The National Institute for Computational Sciences

Mapping Layered Flows

Studying Atmospheric Turbulence to Better Understand Weather and Climate

By Jennifer Bailey


Weather and its aspects of temperature, wind, precipitation, clouds, and storms is something that crosses most people's minds at some point during the day, and recently many in the U.S. have wondered when warm weather would return.

This winter, America has faced bitter cold from the polar vortex that blew frigid temperatures into many states in the Midwest, Northeast, and Southeast regions, and it has endured ice and snow storms that have swept those same regions with a fury, crippling the South by stranding multitudes of motorists and leaving hundreds of thousands of homes and businesses without power.

February continued the atypical weather experienced in January. A storm blanketed the South with snow and left numerous areas along the East Coast without power. This particular storm made it necessary to cancel more than 6,500 flights across the U.S. and caused a wide variety of delays. Shortly before the storm, National Weather Service forecaster Jason Deese said the storm "certainly looks like it could be of historic proportions, especially in the last 10 to 20 years."

The Northeast, especially along I-95, received substantial snowfall, with totals of 12.5 inches in New York City to 11.5 inches at the Baltimore Washington International Thurgood Marshall Airport and 11.1 inches at the Philadelphia International Airport. Various areas in Maryland had well over 20 inches of snow, with Glyndon, MD, reaching 26 inches of snow by the morning of Friday, Feb. 14.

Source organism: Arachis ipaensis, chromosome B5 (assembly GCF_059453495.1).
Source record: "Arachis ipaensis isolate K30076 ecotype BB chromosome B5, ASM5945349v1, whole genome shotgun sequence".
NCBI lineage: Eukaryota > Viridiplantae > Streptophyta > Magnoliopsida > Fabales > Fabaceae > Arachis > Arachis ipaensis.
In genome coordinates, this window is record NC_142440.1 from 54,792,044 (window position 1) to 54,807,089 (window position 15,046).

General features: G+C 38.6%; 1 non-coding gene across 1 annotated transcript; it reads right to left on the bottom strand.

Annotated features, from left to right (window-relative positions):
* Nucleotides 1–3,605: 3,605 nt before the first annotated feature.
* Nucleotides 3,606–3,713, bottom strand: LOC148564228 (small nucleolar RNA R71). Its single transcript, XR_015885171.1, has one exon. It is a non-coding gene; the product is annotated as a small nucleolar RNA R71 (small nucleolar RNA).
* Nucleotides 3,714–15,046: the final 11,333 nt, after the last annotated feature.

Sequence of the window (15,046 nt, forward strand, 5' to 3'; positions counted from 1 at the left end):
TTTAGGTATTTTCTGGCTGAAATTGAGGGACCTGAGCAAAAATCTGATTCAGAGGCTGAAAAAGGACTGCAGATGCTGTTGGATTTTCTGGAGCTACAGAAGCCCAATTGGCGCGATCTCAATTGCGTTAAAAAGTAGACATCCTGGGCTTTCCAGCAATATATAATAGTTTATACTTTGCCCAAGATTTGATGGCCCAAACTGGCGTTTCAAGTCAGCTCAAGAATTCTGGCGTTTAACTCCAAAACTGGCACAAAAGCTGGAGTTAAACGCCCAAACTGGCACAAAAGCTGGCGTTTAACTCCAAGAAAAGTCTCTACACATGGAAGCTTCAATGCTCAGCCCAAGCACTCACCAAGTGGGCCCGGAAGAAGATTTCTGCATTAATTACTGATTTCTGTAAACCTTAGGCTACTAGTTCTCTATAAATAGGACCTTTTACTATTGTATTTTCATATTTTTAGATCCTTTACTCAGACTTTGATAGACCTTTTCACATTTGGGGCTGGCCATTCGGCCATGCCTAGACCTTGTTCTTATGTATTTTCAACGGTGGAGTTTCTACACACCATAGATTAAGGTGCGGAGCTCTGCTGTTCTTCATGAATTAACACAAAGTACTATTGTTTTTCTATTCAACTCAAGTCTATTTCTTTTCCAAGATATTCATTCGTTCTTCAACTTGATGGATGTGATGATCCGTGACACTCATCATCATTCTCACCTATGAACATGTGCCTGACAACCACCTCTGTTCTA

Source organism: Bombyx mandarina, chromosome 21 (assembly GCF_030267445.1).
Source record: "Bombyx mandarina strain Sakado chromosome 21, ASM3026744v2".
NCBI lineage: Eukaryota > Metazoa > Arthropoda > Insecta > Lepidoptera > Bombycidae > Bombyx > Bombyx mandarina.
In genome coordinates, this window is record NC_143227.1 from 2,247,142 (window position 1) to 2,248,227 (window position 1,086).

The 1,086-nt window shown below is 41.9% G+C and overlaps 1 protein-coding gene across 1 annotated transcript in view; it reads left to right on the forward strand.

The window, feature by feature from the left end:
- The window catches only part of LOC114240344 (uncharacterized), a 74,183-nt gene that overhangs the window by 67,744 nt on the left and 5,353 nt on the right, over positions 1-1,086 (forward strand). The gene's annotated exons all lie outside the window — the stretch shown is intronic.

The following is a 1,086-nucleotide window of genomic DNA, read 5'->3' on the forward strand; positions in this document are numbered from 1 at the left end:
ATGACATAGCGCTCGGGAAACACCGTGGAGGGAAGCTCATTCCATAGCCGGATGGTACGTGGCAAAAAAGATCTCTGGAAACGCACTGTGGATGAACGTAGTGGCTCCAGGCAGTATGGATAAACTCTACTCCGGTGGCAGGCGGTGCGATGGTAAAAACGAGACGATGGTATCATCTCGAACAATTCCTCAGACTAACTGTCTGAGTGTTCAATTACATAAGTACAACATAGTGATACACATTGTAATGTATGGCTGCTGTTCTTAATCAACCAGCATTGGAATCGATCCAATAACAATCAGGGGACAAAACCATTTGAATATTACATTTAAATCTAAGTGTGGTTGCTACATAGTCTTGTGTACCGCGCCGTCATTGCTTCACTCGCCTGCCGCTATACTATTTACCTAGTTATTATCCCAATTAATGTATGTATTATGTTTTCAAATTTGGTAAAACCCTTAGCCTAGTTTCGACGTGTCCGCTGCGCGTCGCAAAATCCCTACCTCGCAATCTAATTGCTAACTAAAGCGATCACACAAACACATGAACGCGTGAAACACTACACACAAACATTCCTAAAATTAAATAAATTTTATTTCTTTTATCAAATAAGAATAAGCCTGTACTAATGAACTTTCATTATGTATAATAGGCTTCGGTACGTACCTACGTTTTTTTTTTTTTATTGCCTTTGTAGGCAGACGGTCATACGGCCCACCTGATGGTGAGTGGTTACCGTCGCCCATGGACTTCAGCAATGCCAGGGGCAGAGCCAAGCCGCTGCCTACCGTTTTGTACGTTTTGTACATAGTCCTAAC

On the other end of the thermometer, warm-weather situations have also historically led to some dramatic weather conditions, as well.

In August 2005, Hurricane Katrina wreaked havoc. In May of 2009, the Southern Midwest Derecho—a widespread, long-lived, straight-line windstorm—brought massive damage by way of tornadoes and flooding. The Mid-Atlantic and Midwest Derecho came in June of 2012 and affected more than 700 miles across those regions of the U.S., taking the lives of 13 people. A few months later in October, Hurricane Sandy assaulted the East Coast and left in her wake at least 117 deaths, according to the Red Cross.

Probing Various Scales

Severe weather raises questions as to the causes of the phenomena that characterize it. The answer to all the questions is atmospheric conditions. The atmosphere, one of Earth's physical systems, consists of varying layers of gases or fluid structures—movable or deformable structures with an internal or surrounding fluid flow. When these different fluid structures interact, nonlinearities, or relationships that cannot be fully explained by the combination of their inputs, occur and influence weather conditions; and mapping the nonlinearities will help determine how weather is going to behave. Nonlinearity without explanation can lead to random, unforecasted outcomes such as chaos. Accurately predicting or modeling these occurrences, however, involves examining numerous structures or modes across a variety of scales, says Duane Rosenberg, a researcher at Oak Ridge National Laboratory.

"It is crucial in such applications as numerical weather prediction and climate modeling to understand the effects of scale interactions and the role of waves, because in these applications, the small scales are not computed directly, but rather, modeled," Rosenberg says. "Thus, the effects on the energy-containing scales that are computed are required for accurate modeling of these fluid systems."